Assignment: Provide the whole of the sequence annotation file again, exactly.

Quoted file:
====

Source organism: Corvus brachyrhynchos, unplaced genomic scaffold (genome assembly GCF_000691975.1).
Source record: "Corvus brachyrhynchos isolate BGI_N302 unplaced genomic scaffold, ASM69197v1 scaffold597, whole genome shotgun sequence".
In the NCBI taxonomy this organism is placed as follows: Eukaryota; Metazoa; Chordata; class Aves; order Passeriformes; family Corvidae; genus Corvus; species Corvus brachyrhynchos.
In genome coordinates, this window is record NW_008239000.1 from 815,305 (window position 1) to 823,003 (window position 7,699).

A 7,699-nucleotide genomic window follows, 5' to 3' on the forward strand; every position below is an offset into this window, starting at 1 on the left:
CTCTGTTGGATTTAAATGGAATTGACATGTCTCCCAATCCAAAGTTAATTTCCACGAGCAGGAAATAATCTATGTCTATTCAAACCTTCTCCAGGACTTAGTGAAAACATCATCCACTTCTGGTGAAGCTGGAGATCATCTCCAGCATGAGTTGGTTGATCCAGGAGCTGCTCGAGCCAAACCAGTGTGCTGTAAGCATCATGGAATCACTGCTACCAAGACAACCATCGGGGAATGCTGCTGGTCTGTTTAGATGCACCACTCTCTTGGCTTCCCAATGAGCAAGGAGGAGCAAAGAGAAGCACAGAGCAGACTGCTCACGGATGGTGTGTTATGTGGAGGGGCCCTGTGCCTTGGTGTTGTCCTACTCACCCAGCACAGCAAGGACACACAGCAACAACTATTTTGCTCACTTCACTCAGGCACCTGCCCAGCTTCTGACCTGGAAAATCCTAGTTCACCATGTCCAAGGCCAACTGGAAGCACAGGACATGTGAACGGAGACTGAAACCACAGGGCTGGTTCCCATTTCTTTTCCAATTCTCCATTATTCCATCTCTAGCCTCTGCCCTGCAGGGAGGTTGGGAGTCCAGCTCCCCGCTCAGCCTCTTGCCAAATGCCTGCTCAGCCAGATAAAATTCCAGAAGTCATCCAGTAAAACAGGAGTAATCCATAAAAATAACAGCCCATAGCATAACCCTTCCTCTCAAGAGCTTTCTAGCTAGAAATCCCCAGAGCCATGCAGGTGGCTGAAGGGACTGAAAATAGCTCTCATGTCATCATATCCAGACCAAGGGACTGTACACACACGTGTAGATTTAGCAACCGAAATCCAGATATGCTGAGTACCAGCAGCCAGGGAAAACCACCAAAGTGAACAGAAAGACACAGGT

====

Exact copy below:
Source organism: Corvus brachyrhynchos, unplaced genomic scaffold (genome assembly GCF_000691975.1).
Source record: "Corvus brachyrhynchos isolate BGI_N302 unplaced genomic scaffold, ASM69197v1 scaffold597, whole genome shotgun sequence".
In the NCBI taxonomy this organism is placed as follows: Eukaryota; Metazoa; Chordata; class Aves; order Passeriformes; family Corvidae; genus Corvus; species Corvus brachyrhynchos.
In genome coordinates, this window is record NW_008239000.1 from 815,305 (window position 1) to 823,003 (window position 7,699).

A 7,699-nucleotide genomic window follows, 5' to 3' on the forward strand; every position below is an offset into this window, starting at 1 on the left:
CTCTGTTGGATTTAAATGGAATTGACATGTCTCCCAATCCAAAGTTAATTTCCACGAGCAGGAAATAATCTATGTCTATTCAAACCTTCTCCAGGACTTAGTGAAAACATCATCCACTTCTGGTGAAGCTGGAGATCATCTCCAGCATGAGTTGGTTGATCCAGGAGCTGCTCGAGCCAAACCAGTGTGCTGTAAGCATCATGGAATCACTGCTACCAAGACAACCATCGGGGAATGCTGCTGGTCTGTTTAGATGCACCACTCTCTTGGCTTCCCAATGAGCAAGGAGGAGCAAAGAGAAGCACAGAGCAGACTGCTCACGGATGGTGTGTTATGTGGAGGGGCCCTGTGCCTTGGTGTTGTCCTACTCACCCAGCACAGCAAGGACACACAGCAACAACTATTTTGCTCACTTCACTCAGGCACCTGCCCAGCTTCTGACCTGGAAAATCCTAGTTCACCATGTCCAAGGCCAACTGGAAGCACAGGACATGTGAACGGAGACTGAAACCACAGGGCTGGTTCCCATTTCTTTTCCAATTCTCCATTATTCCATCTCTAGCCTCTGCCCTGCAGGGAGGTTGGGAGTCCAGCTCCCCGCTCAGCCTCTTGCCAAATGCCTGCTCAGCCAGATAAAATTCCAGAAGTCATCCAGTAAAACAGGAGTAATCCATAAAAATAACAGCCCATAGCATAACCCTTCCTCTCAAGAGCTTTCTAGCTAGAAATCCCCAGAGCCATGCAGGTGGCTGAAGGGACTGAAAATAGCTCTCATGTCATCATATCCAGACCAAGGGACTGTACACACACGTGTAGATTTAGCAACCGAAATCCAGATATGCTGAGTACCAGCAGCCAGGGAAAACCACCAAAGTGAACAGAAAGACACAGGT